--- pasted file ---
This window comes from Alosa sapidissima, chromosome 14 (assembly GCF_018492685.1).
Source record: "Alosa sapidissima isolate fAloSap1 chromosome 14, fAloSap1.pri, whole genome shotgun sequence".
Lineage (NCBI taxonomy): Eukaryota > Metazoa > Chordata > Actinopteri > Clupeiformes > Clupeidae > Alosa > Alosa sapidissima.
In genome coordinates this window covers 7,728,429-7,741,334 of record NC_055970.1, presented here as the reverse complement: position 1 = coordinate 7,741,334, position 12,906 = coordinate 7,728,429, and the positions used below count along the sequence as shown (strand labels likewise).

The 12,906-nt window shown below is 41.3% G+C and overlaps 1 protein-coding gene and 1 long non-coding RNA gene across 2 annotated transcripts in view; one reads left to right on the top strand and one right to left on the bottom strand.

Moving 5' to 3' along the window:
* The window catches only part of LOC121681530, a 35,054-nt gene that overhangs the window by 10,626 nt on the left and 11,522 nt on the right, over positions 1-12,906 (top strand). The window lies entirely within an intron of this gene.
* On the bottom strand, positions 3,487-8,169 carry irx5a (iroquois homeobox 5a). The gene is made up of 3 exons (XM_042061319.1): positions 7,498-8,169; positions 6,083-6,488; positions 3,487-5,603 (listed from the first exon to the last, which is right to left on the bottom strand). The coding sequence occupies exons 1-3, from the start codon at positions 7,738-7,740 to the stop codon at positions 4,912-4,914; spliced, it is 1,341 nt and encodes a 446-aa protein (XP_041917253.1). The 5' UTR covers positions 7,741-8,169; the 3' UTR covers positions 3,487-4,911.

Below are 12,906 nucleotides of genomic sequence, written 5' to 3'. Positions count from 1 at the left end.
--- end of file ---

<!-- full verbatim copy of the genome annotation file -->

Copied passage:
This window comes from Alosa sapidissima, chromosome 14 (assembly GCF_018492685.1).
Source record: "Alosa sapidissima isolate fAloSap1 chromosome 14, fAloSap1.pri, whole genome shotgun sequence".
Lineage (NCBI taxonomy): Eukaryota > Metazoa > Chordata > Actinopteri > Clupeiformes > Clupeidae > Alosa > Alosa sapidissima.
In genome coordinates this window covers 7,728,429-7,741,334 of record NC_055970.1, presented here as the reverse complement: position 1 = coordinate 7,741,334, position 12,906 = coordinate 7,728,429, and the positions used below count along the sequence as shown (strand labels likewise).

The 12,906-nt window shown below is 41.3% G+C and overlaps 1 protein-coding gene and 1 long non-coding RNA gene across 2 annotated transcripts in view; one reads left to right on the top strand and one right to left on the bottom strand.

Moving 5' to 3' along the window:
* The window catches only part of LOC121681530, a 35,054-nt gene that overhangs the window by 10,626 nt on the left and 11,522 nt on the right, over positions 1-12,906 (top strand). The window lies entirely within an intron of this gene.
* On the bottom strand, positions 3,487-8,169 carry irx5a (iroquois homeobox 5a). The gene is made up of 3 exons (XM_042061319.1): positions 7,498-8,169; positions 6,083-6,488; positions 3,487-5,603 (listed from the first exon to the last, which is right to left on the bottom strand). The coding sequence occupies exons 1-3, from the start codon at positions 7,738-7,740 to the stop codon at positions 4,912-4,914; spliced, it is 1,341 nt and encodes a 446-aa protein (XP_041917253.1). The 5' UTR covers positions 7,741-8,169; the 3' UTR covers positions 3,487-4,911.

Below are 12,906 nucleotides of genomic sequence, written 5' to 3'. Positions count from 1 at the left end.